Very little else can be as selfless as being a volunteer for something. Personal glory and recognition are a part of it sure, but this doesn’t deny the fact that you willingly give of yourself to help someone else. Even more so is being a volunteer fire-fighter who dedicates not only time and energy, but also one’s life to the service of a greater good. Please read on to get an understanding of the historic background of volunteer fire-fighting in America.
The history of the first known volunteer fire-fighters in America goes back more than 400 years to the colony of Jamestown, Virginia in approximately 1608. Among other things, there was a specific need for someone to battle fires and there were no salaries paid for such services then. Volunteering to fight fires was seen in a more social light rather than a duty like it is today. It was a fantastic opportunity to “hang out” with other men, gain social standing and have a legit reason to do so.
The duties of a volunteer fireman in the 19th century were to push, pull and move the fire equipment to the scene of a fire. Those who weren’t directly using the main body of equipment would help out in any way they could which may have involved helping people out of burning buildings and preventing anyone from trying to go in them. After some devastating fires in 1608 and 1623 there was a serious need for the community to come together and establish fire reduction and avoidance actions and regulations. This in part meant that a team of volunteers would need to be prepared around the clock in case of fire emergencies.
It has been said that even many of the Founding Fathers of America such as Samuel Adams, Alexander Hamilton, Benjamin Franklin and Paul Revere were all volunteer firemen as well. It was a noble and honoring status to be a volunteer fire-fighter and Benjamin Franklin said of them as, “Brave men of Spirit and humanity. Good Citizens, or neighbors, capable and worthy of civil Society and the enjoyment of a happy government.” As early as 1848 saw the first nominations and appointments of fire marshals in New Amsterdam (now New York). They were appointed in order to make sure that new fire regulations were followed. One of the new guidelines to be followed happened was that no new homes were to be built with simple plaster or wooden chimneys in them. Codes that resemble this are still in use to this day and the fire marshals were to make sure that every fire law and code was strictly obeyed. Fire prevention was seen as one of the greatest tactics for North America during this period.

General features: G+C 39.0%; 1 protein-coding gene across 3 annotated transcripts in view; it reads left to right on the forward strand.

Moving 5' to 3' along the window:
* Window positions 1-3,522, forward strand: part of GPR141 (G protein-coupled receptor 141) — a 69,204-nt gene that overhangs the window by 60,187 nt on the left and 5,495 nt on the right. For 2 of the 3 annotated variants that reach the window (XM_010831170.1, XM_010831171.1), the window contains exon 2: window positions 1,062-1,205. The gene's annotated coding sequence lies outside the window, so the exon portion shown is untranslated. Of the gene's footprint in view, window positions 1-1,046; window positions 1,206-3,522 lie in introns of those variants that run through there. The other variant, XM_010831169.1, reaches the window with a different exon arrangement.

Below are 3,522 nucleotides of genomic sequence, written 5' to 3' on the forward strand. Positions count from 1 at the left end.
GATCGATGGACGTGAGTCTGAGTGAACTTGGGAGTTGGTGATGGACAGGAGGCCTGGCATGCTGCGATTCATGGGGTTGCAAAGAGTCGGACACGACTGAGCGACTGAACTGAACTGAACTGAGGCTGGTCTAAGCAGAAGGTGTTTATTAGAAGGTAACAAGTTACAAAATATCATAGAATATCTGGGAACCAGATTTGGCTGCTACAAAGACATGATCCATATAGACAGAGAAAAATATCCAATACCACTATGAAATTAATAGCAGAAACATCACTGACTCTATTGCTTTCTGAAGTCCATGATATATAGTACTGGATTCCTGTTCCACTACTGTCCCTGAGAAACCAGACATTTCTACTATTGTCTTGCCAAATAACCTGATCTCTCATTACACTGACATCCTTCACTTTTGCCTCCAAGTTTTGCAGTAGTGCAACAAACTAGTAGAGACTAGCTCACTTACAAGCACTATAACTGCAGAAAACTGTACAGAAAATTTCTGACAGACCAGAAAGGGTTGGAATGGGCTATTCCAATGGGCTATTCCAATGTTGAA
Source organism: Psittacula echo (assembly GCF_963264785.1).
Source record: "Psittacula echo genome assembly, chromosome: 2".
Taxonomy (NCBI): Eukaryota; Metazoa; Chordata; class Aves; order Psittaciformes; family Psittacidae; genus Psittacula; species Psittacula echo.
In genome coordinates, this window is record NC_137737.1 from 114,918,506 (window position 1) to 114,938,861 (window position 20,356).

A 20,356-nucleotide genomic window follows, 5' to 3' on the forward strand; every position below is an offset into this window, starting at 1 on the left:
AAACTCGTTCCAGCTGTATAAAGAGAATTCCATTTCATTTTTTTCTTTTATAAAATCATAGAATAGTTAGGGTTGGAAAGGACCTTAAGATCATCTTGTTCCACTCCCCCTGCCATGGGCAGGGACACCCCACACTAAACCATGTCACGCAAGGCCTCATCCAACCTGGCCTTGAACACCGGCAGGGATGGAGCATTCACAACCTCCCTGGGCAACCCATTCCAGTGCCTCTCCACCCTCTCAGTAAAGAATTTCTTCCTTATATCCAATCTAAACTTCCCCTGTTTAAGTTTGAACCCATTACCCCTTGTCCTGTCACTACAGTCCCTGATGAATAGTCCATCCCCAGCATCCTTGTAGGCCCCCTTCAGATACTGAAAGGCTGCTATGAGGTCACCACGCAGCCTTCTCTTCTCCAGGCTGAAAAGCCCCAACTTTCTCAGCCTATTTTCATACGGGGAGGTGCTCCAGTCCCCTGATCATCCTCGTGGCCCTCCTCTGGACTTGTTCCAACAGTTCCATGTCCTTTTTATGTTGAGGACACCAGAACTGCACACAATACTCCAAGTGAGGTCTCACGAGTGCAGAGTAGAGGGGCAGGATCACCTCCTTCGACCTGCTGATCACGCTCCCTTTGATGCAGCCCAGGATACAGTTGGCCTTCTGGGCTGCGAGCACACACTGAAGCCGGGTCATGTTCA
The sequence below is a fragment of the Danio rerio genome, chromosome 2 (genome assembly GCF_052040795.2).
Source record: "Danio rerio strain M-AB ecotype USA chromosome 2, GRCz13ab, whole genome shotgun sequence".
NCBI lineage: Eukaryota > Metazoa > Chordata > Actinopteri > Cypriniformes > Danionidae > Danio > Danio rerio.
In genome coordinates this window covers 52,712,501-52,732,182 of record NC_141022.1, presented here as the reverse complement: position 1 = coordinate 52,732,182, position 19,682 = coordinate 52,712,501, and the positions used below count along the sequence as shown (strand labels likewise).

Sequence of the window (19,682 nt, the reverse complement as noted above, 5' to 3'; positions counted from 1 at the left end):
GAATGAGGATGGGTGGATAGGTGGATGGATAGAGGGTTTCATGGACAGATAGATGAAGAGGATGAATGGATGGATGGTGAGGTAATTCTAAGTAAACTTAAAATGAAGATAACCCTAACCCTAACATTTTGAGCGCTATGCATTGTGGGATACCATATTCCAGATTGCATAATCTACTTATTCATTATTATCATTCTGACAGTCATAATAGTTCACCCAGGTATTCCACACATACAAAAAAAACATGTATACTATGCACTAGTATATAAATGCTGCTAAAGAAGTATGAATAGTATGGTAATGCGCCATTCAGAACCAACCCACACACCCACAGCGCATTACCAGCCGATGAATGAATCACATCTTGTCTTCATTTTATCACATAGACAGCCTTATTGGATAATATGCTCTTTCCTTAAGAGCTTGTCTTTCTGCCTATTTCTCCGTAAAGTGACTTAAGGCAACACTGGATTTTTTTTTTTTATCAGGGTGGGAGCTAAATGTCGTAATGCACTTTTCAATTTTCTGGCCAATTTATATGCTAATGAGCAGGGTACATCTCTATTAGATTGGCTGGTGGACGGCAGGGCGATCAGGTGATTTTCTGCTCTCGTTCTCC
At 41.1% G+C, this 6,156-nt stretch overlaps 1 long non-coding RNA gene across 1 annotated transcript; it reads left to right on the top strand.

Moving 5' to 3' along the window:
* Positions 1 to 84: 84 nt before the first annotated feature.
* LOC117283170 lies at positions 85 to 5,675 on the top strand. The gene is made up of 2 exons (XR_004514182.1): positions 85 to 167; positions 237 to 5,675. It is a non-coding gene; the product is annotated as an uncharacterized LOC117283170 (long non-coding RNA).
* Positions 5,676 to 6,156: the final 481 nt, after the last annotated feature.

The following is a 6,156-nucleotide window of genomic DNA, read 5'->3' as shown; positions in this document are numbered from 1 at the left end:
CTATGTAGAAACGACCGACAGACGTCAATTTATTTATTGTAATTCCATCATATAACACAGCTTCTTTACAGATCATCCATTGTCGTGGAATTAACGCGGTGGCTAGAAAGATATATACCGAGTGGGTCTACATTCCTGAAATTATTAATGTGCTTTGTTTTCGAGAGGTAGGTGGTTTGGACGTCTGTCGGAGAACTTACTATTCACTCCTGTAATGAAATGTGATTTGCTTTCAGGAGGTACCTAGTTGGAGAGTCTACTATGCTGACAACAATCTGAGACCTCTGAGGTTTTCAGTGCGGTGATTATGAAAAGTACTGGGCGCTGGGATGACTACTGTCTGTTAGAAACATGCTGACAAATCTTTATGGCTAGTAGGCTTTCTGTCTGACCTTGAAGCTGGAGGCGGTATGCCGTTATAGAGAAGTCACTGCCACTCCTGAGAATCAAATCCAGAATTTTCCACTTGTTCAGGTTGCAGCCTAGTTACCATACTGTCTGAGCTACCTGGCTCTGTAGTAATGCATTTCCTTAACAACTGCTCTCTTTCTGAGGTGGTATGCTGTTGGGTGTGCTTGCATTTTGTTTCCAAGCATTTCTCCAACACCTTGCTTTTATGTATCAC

There were indeed companies for fire insurance at this time and they also contributed to fire-fighting by providing fire towers that were used to spot fires within and around the city limits on a 24 hour a day basis. Prior to some of these tactics, explosives were used (in the 1700s) to destroy buildings that were on fire in order to prevent them from spreading onto the next untouched structure. Unfortunately these kinds of strategies did not hold secure and satisfying records of success. The lack of good techniques in those days were quite poor due to equipment and manpower and so the best way to battle a fire was just to make sure that it didn’t spread.
Today the need for volunteer fire-fighters is not as in demand as it once was due to technology. But this is not to say that volunteer fire-fighters do not play a very important role. People volunteer today for the same reasons they did at the beginning but it’s more duty-oriented today than it was before and the goal of fire-fighting today is driven towards containing a fire into a smaller area rather than just to one building. The need for these important volunteers will more than likely never vanish.